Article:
The second main component of your case will be the establishment of medical malpractice  damages. To sue the doctor, it’s not enough that he or she failed to treat or diagnose a disease or injury in time; it must also have caused additional injury. That means showing exactly how -- and to what extent -- the delay in the provision of medical care harmed you. This will also usually require the testimony of an expert medical witness.
Doctor Mistake, Serious Injury – Despite significant harm to the patient, sometimes it is impossible to prove a case of medical malpractice against a physician.  For example, an older patient with a heart condition may die after receiving the wrong medication.  After an investigation, experts may determine that although the physician prescribed the wrong medication, the incorrectly prescribed drug had the intended effect on the patient.  In this case, there is physician negligence (for prescribing the incorrect medication), but no causation (the mistake did not cause the harm to the patient).
According to the act, when the patient arrives at the ER or urgent care center, the hospital must determine whether the patient’s condition constitutes an emergency. If it does, the hospital must make all reasonable efforts to stabilize the patient. If a hospital fails to comply with the act, the patient may sue the hospital for both the monetary equivalent of the harm caused by the failure, and for an additional penalty of up to $50,000.
In order to successfully prosecute a medical malpractice lawsuit, the party bringing the action (the plaintiff) must prove by a preponderance of the evidence that the negligent act of a healthcare provider caused injury to the plaintiff. The entire burden of proof resides on the plaintiff; the government need not even present a witness. In order to prove its case, the plaintiff must present the testimony of qualified experts who support his position. Identifying experts and working with them is a major part of preparing your case for trial. Our firm retains only experts of impeccable character and the highest professional credentials. We do this to ensure that when we get to trial, the United States will be unable to attack our case by attacking our experts.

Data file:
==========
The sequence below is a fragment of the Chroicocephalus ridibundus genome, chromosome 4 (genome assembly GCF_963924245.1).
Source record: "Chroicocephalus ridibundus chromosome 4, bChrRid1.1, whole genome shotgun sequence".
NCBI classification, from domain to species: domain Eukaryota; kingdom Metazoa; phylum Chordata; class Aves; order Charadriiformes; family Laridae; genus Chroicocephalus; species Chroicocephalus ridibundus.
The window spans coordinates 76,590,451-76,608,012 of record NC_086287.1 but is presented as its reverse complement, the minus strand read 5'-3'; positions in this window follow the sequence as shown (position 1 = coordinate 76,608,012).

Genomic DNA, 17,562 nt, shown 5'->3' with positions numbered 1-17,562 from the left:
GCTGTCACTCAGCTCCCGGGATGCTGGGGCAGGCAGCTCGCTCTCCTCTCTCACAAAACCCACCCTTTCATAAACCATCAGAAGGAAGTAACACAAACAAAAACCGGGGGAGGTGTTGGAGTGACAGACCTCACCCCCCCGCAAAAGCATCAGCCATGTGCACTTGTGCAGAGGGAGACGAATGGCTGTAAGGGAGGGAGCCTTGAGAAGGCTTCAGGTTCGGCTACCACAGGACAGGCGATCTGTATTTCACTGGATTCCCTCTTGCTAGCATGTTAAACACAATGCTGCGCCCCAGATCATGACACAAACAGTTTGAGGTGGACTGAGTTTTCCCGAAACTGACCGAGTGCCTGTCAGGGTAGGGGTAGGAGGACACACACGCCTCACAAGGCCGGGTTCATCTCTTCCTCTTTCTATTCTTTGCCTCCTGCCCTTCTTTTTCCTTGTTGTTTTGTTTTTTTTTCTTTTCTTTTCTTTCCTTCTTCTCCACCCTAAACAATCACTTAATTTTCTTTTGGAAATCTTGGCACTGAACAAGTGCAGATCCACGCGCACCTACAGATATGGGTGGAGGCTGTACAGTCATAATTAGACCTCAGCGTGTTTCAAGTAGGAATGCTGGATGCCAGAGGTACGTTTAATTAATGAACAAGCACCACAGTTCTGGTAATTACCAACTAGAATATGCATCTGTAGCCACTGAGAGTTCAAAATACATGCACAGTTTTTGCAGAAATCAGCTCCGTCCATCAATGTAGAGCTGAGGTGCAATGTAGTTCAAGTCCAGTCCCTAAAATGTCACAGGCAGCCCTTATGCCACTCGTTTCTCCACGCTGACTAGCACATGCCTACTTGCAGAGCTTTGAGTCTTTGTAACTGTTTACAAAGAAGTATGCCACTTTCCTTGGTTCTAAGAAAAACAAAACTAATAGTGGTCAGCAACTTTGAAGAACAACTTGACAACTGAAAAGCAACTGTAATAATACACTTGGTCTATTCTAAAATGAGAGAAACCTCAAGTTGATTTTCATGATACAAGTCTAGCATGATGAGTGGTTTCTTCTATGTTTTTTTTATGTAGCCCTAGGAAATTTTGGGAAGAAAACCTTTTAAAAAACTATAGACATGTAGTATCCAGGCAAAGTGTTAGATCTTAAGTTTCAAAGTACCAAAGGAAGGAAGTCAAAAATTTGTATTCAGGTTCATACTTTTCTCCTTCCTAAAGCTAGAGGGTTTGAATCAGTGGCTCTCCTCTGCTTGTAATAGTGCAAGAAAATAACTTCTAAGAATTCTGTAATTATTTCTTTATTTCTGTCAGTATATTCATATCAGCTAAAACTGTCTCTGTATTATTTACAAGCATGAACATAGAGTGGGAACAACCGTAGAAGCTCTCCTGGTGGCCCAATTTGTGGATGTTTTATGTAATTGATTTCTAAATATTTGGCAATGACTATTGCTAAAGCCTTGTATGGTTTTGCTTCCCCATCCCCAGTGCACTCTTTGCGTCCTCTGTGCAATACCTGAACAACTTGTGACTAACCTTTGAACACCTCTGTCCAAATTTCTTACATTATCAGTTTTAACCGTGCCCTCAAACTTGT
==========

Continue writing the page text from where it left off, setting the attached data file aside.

Now I find myself with a new doctor that is scared of the DEA – they have prosecuted tons of doctors at this point and this new doctor wants to do nothing but cover her butt. So she takes_me_off_the_meds_I’ve_been _stable_on_for_9_years ….. and switches me to 2x long-acting (12 hrs – yeah try 8..) “crush-resistant” (aka – take it 1.5 hrs before you need relief or your previous dose wears off – whatever comes first) pills with some reasonable break thru meds…
The situation is different for patients injured in an emergency room. Usually, the hospital does not have an opportunity to inform emergency room patients that a doctor is not an employee. This means that ER patients can often sue the hospital for a doctor's medical malpractice. There are also a few states that say a hospital can be sued for emergency room malpractice regardless of what the patient believed or was told. (To learn more, read Nolo's article Medical Malpractice During Emergencies.)
Rather, the law only requires medical professionals to act according to the proper standard of care. If you have evidence that your doctor violated this standard when failing to diagnose your condition, then you may have a legitimate malpractice claim. Oftentimes, an expert witness will be called in to determine whether a medical professional did indeed violate his or her standard of care.
Ex.: Texas has a two-year statute of limitations for medical malpractice cases, and has adopted the continuous treatment rule. If a doctor in Texas causes an injury during surgery, and continues to treat the patient for that injury for 4 more years, then the statute of limitations does not begin to run until the doctor has completed treatment. So, the patient in this example has a total of 6 years to file a lawsuit after the injury was inflicted.